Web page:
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Florida's most infamous woman serial killer: Who is Aileen Wuornos?

From 1989 to 1990, Aileen Wuornos killed at least six men in Florida.
Credit: AP
Serial Killer Aileen Wuornos waves members of the court and thanks Judge Victor Musleh as she leaves courtroom 4A in the Marion County Judicial Center in Ocala, Florida Thursday afternoon February 22, 2001. Wuornos was in court on an appeal hearing. Wuornos is presently on death row for the murder of 6 men that stretched from 1989-1990 in Central Florida. Wuornos was convicted of one murder and plead no contest to 5 other murder charges. (AP Photo/Doug Engle)

ST. PETERSBURG, Fla. — Known as one of the country’s first woman serial killers to gain widespread notoriety, Aileen Wuornos’ killing spree began on Dec. 1, 1989.

On that day, Clearwater businessman Richard Mallory would become the first of at least six men killed by Wuornos. He had been shot multiple times in the chest and left for dead. His body was discovered a little less than two weeks later in Volusia County, miles away from his abandoned car, court documents read.

Several months later, on June 1, 1990, another body was found. Then, another on June 6. Then again on Aug. 4, Sept. 12 and Nov. 19.

Within a year, six bodies had been discovered and some consistencies were starting to come into focus.

The victims, identified as David Spears, Charles Carskaddan, Troy Buress, Dick Humphreys and Jeno Antonio, were all middle-aged white men whose bodies were left near central and north Florida highways. It is believed they picked up Wuornos, who had been working as a prostitute and hitchhiking, before they were killed, according to court documents.

During this time, documents reveal that Wuornos had lived with Tyria Moore, with whom she also had a romantic relationship. Wuornos had told Moore on the night of Dec. 1, 1989, that she had “shot and killed a man early that morning." She said she sorted through the man’s things, keeping some, discarding others. Wuornos said she abandoned the man’s car near Ormond Beach, and left his body in a wooded area.

It wasn’t until months later, in 1990, when the media started picking up the story of these murders that Moore became afraid and left Wuornos. The media was beginning to report that law enforcement was looking for two women of interest. Moore was eventually contacted by authorities and tried to clear her name from any involvement, and in doing so, she got a taped confession from Wuornos.

But, how did authorities catch wind of Wuornos and Moore to begin with?

In June 1990, court documents say that a man named Peter Siems had left Jupiter, Fla. for New Jersey but never made it to his destination. He was eventually reported missing. Authorities later found his car crashed and abandoned in Orange Springs, Fla. on the Fourth of July, and witnesses said Moore and Wuornos were seen leaving the car where it was found.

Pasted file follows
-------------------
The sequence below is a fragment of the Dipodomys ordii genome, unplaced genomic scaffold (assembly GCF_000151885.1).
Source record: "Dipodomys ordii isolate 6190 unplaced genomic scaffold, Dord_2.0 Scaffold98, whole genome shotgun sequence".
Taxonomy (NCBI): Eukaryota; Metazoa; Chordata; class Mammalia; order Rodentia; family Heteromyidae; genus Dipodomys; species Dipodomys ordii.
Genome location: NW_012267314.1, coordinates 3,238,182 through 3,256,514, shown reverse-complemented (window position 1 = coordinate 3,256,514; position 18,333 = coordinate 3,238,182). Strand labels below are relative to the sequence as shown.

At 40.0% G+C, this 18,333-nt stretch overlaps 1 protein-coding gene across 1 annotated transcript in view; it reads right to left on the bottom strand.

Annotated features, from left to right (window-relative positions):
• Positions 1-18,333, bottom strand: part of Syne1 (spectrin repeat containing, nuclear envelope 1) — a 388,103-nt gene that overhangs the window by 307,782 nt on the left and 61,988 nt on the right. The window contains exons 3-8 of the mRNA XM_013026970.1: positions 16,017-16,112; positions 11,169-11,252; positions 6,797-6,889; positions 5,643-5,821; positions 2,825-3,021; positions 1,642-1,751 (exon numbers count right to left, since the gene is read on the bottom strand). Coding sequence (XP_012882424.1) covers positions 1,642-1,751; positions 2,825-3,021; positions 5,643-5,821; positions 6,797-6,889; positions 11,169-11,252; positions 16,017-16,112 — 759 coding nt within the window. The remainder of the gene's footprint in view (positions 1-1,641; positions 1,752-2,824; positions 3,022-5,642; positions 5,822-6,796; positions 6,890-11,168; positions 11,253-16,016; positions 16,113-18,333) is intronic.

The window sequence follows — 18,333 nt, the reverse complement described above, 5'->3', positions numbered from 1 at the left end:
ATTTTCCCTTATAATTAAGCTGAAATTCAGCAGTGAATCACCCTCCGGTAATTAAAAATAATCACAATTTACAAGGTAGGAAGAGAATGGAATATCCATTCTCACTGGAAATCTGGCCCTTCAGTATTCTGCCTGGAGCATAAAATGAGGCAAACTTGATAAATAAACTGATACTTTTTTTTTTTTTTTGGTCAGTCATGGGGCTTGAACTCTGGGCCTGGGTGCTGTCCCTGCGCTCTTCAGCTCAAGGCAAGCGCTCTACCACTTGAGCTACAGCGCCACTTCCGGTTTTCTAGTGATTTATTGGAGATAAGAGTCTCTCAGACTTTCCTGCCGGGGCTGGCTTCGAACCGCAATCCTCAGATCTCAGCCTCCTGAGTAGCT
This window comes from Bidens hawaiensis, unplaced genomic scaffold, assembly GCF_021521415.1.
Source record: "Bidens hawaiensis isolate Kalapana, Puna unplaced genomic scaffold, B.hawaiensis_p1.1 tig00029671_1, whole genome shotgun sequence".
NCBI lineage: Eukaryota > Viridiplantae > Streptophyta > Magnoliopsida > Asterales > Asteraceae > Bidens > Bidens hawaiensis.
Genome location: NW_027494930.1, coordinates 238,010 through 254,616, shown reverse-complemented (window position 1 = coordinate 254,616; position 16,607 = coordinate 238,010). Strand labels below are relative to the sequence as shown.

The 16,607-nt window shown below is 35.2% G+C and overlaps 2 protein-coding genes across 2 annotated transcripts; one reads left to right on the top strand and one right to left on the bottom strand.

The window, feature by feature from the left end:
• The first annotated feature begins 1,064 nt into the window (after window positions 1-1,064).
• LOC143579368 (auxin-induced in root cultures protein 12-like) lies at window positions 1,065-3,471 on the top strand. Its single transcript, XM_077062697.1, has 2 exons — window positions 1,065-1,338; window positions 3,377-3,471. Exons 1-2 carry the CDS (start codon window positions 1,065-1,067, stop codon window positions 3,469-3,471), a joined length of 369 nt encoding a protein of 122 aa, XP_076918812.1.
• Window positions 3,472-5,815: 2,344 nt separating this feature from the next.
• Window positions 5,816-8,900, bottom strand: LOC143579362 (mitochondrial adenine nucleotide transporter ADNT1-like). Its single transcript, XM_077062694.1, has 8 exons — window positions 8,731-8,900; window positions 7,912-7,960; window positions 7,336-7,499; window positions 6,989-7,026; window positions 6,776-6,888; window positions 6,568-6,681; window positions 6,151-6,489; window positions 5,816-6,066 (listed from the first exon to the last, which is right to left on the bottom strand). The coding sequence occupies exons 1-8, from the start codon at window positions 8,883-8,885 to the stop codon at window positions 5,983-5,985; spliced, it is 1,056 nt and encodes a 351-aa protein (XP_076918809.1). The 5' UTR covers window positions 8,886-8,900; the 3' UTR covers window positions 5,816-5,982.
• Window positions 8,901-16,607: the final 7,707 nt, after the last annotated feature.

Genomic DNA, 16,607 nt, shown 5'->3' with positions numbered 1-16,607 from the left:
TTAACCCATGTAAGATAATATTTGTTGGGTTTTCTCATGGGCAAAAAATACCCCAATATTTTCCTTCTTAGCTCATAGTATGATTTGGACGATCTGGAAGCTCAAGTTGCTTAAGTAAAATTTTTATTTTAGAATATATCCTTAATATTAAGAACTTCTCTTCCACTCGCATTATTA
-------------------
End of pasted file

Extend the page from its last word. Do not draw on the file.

A palm print on the door handle inside the car matched Wuornos’.

Furthermore, according to the Citrus County Sheriff’s Office, police found items belonging to Mallory, Wuornos’ first victim, at a local pawnshop. The receipt showed Wuornos’ thumbprint. Police also found stolen items from Mallory in a warehouse rented by Wuornos.

At this point, evidence was beginning to mount.

Six bodies, one missing man and a taped confession later, Wuornos was arrested.

Charged with the first-degree murder of Mallory, including other related charges, Wuornos’ trial began on Jan. 13, 1992. 

In her defense, through various, inconsistent stories, Wuornos told investigators that Mallory had raped or attempted to rape her.

Nonetheless, the jury recommended the death sentence by a vote of 12-0, a recommendation that the judge would take.

Later in 1992 and in the early months of 1993, Wuornos received five additional death sentences after being found guilty for the murders of Humphreys, Carskaddon, Spears, Burress, and Antonio.

Authorities say that no charges were ever brought against her for the disappearance of Siems as his body was never located.

After a decade on death row, on Oct. 9, 2002, Wuornos was executed by lethal injection at Florida State Prison. According to Citrus County authorities, her last words were as followed:

“I'd just like to say I'm sailing with the rock, and I'll be back like Independence Day, with Jesus June 6. Like the movie, big mother ship and all, I'll be back."

She was pronounced dead at 9:47 a.m.

Wuornos’ killing spree has since become the subject of documentaries and a movie starring Charlize Theron as Wuornos. Theron won an Oscar for the performance.

But, why has her case garnered so much attention?

Perhaps it’s because of the rarity of a woman serial killer.

A study by Radford University and Florida Gulf Coast University on serial killers found that just slightly more than 11 percent of all serial killers since 1900 were women.

The fact that she was executed makes her story all the more unique.

According to the Death Penalty Information Center, a national non-profit that provides the public with analysis and information on capital punishment, only 17 women have been executed in the United States since 1976. That’s compared to 1,522 men who have been executed in that same time frame.

Furthermore, she was only the second woman in Florida history to be executed.